|Chief Aina Onabolu|
Chief Aina Onabolu was the first Nigerian artist and he had no formal training in art at the beginning of his career. He was born in Ijebu-Ode in 1882. He started painting at the early age of 12, inspired by the cheap re-produced illustrations of Western arts which were prominent in many Nigerian magazines and religious books. By the age of 32, he was able to exhibit his own works and was quite popular as a knowledgeable and skilled artist. He later travelled abroad to study art at Académie Julian in Paris and at a school in London; before his sojourn abroad, he was already a competent and self-taught draftsman. He completed his studies with a diploma in fine arts and a teacher's certificate from St. John Woods College, London in 1922.
In 1909, when the colonial government in Nigeria took control of formal education, the curriculum in the schools was geared towards the provision of suitable education to train clerk position clerks for the colonial Administration government administration. Little was thought of arts education in secondary education until a report recommended the teaching of native indigenous hand craft. Prior to the report, Onabolu had formally presented requests for the introduction of modern arts education in secondary schools but his option was rejected by the colonial education officers During the time, there were implicit suggestions by the colonial officers that the natural limits of Africans was in pottery and craft.
Onabolu's return from St John Woods, London, in 1922 and Julians academy in paris and his acquired knowledge of the European technique of painting, anatomy and the characteristics of European art education coincided with a new perspective on introducing indigenous art education in the country. Onabolu, who had taught informally to enthusiastic students began teaching in a few top schools in Lagos such as King's College, Lagos and CMS Grammar School, Lagos.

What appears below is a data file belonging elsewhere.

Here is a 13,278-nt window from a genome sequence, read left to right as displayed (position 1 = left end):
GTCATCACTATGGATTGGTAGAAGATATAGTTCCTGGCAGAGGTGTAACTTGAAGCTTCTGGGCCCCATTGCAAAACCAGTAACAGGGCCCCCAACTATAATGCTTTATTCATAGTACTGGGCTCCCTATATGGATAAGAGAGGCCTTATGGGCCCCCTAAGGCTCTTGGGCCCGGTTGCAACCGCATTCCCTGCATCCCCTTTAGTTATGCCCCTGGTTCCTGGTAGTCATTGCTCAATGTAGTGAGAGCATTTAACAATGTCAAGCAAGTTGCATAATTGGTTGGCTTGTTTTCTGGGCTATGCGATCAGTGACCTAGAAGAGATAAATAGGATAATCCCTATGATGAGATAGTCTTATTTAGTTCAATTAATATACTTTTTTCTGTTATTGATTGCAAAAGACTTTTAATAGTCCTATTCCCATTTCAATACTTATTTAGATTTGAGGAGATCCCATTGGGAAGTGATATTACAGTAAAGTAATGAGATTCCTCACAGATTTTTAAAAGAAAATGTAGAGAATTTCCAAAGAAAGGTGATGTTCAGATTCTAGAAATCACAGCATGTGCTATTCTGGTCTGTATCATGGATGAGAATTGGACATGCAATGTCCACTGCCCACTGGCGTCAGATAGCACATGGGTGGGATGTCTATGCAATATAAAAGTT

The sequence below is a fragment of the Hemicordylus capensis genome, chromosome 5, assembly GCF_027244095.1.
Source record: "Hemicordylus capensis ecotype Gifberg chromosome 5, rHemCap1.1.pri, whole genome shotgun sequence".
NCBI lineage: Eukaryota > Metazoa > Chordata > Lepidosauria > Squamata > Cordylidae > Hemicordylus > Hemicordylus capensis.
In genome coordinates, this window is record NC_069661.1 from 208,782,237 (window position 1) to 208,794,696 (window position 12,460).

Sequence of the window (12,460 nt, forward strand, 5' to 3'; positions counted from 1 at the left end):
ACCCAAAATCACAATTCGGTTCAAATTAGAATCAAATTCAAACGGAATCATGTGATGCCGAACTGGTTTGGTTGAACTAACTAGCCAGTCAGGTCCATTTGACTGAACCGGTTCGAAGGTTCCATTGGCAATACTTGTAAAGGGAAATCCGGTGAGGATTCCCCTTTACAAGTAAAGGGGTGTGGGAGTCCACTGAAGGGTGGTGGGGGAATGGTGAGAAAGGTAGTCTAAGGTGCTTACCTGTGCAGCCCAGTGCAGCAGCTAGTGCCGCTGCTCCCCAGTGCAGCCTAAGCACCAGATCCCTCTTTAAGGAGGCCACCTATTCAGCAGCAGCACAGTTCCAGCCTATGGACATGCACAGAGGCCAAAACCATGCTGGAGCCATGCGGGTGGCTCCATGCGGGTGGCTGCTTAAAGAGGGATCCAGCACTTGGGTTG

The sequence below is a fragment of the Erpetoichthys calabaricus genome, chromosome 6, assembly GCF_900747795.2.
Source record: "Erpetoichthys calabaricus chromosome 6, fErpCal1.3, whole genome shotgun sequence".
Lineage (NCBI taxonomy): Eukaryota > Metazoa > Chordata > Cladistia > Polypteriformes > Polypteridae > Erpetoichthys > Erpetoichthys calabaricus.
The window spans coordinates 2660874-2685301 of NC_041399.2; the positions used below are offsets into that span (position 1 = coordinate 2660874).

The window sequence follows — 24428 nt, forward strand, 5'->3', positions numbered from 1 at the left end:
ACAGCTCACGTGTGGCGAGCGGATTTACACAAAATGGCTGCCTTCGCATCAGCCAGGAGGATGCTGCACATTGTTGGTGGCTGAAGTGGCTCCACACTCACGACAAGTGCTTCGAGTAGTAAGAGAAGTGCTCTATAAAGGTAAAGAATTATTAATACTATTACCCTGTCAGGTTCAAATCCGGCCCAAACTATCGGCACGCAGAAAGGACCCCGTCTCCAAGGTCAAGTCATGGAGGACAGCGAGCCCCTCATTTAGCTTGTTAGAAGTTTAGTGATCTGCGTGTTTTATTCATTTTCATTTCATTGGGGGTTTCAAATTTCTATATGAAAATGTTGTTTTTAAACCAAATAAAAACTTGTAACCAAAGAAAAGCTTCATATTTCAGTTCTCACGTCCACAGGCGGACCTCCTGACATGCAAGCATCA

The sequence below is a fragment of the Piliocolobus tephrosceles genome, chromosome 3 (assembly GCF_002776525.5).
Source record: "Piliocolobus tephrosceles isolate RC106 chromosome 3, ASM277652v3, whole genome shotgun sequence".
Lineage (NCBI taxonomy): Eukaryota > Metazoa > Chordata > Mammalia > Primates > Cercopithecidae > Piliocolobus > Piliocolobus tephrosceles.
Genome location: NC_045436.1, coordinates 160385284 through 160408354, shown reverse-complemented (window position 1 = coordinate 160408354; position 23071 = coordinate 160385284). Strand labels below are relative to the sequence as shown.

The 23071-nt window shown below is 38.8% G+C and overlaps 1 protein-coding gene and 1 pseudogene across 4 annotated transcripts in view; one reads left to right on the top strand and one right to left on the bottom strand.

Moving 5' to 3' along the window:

Onabolu also encouraged the adoption of European teachers in art instruction in the country. His effort led to the hiring of a foreign art teacher named Kenneth Murray. Murray led a gradual re-awakening of traditional handicraft and arts. Odiboh etal (1990) The new approach of promoting indigenous African arts and staying within the native repository of knowledge in traditional African arts was introduced into the curriculum of various secondary schools in the country. The efforts of the new instructor yielded early dividends, as the number of Nigerian art instructors increased and knowledge of traditional works such as the Uli body and wall became more pronounced. However, Murray's effort meant little in the long run as the country was in the midst of a colonial and Western government which introduced its own way or life, leading to a gradual shift in the society from traditional to a Western culture.